As you read this, Prinsloo is pushing herself even further out of the comfort zone by competing in the 2011 AIDA Individual Depth World Championships taking place in Greece.

Even if she doesn't bring home yet another trophy, as long as her mono-fin is  propelling her deeper into the big blue, Prinsloo is content.

"This is a spiritual journey for me. If I didn't have to sleep on land, I would
spend all my time in the water playing mermaids."

[BOXOUT]

We are all water

Champion free-diver Hanli Prinsloo spends much of her life in water. So it's not too surprising then that she spends much of the time she's out the water campaigning for ocean conservation - including posing for this issue's cover to raise awarenes of over fishing and ocean depletion. Leanne Farish spoke to Prinsloo about her passion for conservation.

Q: What is the I Am Water Ocean Conservation Trust?

A: I founded the I Am Water Ocean Conservation Trust with some ocean-loving friends to meet a need I found for ocean conservation through human experience. What I've experienced through teaching people to free-dive is that once you've introduced somebody into the ocean environment and they've experienced it for themselves, they will want to protect it. We work with both education and awareness projects to get people into the water and to experience it and, through that, to protect it.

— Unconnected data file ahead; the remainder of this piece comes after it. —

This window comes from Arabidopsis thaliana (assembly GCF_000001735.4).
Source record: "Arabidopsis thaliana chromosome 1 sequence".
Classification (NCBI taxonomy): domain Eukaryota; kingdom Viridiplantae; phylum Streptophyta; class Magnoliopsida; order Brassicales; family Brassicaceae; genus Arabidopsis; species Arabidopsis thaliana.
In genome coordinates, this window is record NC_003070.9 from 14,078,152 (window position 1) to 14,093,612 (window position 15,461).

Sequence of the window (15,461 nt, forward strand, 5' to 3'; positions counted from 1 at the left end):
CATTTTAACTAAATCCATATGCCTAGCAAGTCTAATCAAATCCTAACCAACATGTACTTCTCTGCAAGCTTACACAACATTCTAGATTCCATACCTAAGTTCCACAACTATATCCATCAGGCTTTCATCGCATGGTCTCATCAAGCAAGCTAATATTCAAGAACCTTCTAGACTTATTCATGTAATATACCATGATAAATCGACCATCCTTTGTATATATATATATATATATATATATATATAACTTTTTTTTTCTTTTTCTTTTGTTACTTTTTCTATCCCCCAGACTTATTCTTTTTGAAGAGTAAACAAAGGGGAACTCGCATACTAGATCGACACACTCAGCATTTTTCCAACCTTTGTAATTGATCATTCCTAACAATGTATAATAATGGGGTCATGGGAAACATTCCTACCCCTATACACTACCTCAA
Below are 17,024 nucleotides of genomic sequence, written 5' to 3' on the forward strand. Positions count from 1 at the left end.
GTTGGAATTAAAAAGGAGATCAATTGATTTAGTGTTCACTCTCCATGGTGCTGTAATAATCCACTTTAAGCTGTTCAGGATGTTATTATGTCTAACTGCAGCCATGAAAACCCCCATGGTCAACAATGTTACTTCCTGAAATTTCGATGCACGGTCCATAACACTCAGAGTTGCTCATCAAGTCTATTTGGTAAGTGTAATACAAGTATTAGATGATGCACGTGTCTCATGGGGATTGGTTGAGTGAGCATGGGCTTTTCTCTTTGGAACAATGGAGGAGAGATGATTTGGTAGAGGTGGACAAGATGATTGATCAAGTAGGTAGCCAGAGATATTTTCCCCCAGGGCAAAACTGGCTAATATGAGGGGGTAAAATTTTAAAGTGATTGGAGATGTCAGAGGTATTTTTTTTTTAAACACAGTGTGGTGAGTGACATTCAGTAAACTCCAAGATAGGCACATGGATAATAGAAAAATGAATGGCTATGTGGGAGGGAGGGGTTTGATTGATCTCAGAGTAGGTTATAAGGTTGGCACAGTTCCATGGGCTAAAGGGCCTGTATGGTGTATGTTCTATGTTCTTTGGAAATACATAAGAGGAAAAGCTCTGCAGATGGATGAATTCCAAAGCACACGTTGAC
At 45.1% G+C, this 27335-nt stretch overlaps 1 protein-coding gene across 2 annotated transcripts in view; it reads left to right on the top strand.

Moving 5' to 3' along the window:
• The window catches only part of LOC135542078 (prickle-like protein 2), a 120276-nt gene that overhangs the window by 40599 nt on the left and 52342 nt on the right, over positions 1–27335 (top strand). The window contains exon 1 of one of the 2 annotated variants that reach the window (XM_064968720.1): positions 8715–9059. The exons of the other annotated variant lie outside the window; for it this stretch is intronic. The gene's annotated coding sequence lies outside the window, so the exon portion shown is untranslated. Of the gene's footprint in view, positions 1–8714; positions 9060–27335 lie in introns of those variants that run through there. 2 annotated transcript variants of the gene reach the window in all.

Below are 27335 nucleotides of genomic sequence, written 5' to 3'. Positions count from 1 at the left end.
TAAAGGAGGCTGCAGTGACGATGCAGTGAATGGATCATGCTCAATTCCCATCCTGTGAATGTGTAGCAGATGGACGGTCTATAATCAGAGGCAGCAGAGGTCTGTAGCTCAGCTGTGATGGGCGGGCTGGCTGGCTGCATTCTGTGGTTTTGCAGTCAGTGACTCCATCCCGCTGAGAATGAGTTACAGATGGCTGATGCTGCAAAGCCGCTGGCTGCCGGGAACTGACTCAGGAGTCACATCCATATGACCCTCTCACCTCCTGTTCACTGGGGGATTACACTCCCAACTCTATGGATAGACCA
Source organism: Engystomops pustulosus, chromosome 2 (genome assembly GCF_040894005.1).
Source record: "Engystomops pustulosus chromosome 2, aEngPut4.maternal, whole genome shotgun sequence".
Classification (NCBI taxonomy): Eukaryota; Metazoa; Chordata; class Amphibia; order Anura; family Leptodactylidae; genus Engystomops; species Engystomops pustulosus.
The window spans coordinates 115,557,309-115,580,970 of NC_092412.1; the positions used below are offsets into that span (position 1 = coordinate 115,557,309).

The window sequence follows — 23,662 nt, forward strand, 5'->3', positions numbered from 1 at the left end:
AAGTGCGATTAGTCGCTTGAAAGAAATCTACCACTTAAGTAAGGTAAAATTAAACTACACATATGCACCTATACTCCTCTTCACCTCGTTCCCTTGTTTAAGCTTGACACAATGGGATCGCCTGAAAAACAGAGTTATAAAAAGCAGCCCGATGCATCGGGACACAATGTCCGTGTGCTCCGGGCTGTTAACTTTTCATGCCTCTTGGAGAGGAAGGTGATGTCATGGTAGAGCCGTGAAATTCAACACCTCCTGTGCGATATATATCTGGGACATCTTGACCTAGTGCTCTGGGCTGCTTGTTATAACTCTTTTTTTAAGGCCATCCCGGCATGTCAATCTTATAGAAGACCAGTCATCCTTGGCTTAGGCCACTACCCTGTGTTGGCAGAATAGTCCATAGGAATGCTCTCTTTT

Q: What is South Africa's biggest ocean conservation challenge?

A: We have a lot of challenges inshore: pollution - from solid waste to chemical and water waste - and poaching. Our Marine Protected Areas also aren't well protected. That's one of the things we want to work on through the Trust; to see more Marine Protected Areas pronounced and to see the protected areas we do have actually protected.

Q: What is special about South Africa's marine life?

A: Our coast is incredibly special. We're the Southern tip of a very big continent, we have two oceans meeting along our coastline and that's completely unique. On the one side we have tropical waters that bring with them the fish and corals, and on the other side we have the extreme cold water with the upwelling and the incredibly rich sea life that the upwelling brings. We have incredible predator populations, our great whites and all our other shark species, and we have all the different whales and dolphins that visit our coastline. Plus the sardine run that comes once a year, seal colonies, penguins….We have so much that is unique and that's also something I want the Trust to do, to really impress on the hearts of South Africans to realise what we have and to want to protect it and to feel possessive over it.